1 June 1991 Image quality measurements with a neural brightness perception model
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Abstract
A computational model for the human perception of image brightness has been advanced by Cohen, Grossberg, and Todorovic. The research describes how this model can be used to assess perceived image quality. The implementation of the model is extended to allow the processing of larger images and an increased dynamic range of the gray scale. The model is validated by examining the simulation of some classical brightness perception phenomena including the Herman grid illusion, and the Craik-O'Brien-Cornsweet effect. Results of a comparative evaluation of three halftoning algorithms are offered which indicate that the model is useful for the evaluation of image processing algorithms. Human subjects ranked the quality of the images halftoned with each of three different algorithms at three different viewing distances. Objective measures of the halftoned images were obtained after preprocessing to account for the different viewing distances. The ranking of the objective measures did not correspond to those of the majority of the human observers. However, after processing by the brightness perception model, ranking of the objective measures do correspond with the rankings assigned by human observers.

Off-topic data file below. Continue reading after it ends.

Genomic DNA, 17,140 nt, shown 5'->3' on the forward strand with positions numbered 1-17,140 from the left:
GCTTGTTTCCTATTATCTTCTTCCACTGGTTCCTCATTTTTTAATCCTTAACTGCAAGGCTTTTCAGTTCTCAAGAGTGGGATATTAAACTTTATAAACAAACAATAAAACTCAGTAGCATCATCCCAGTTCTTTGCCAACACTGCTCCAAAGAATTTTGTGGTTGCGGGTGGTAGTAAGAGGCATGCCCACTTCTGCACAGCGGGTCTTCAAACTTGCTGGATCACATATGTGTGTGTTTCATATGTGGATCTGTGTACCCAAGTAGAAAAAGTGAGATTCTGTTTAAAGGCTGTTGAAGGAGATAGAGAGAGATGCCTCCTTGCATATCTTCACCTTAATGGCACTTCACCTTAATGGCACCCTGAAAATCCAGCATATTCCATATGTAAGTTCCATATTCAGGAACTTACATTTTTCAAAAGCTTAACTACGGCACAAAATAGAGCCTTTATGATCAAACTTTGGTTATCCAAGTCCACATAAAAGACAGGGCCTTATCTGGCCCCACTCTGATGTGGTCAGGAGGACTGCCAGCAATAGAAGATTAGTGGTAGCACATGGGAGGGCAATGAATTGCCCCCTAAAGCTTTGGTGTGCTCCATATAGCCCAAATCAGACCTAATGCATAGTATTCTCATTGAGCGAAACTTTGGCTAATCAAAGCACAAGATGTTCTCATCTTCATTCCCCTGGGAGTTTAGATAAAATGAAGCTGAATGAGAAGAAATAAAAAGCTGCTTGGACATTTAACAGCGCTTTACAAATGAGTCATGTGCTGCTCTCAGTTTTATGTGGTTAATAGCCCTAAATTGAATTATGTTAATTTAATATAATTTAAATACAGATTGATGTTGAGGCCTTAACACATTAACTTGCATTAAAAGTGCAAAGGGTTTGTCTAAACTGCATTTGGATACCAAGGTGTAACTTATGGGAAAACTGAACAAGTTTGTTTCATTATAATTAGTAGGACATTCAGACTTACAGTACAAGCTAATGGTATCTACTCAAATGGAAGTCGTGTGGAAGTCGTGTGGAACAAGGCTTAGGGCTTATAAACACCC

© (1991) COPYRIGHT Society of Photo-Optical Instrumentation Engineers (SPIE). Downloading of the abstract is permitted for personal use only.
Timothy A. Grogan, Timothy A. Grogan, Mei Wu, Mei Wu, } "Image quality measurements with a neural brightness perception model", Proc. SPIE 1453, Human Vision, Visual Processing, and Digital Display II, (1 June 1991); doi: 10.1117/12.44341; https://doi.org/10.1117/12.44341
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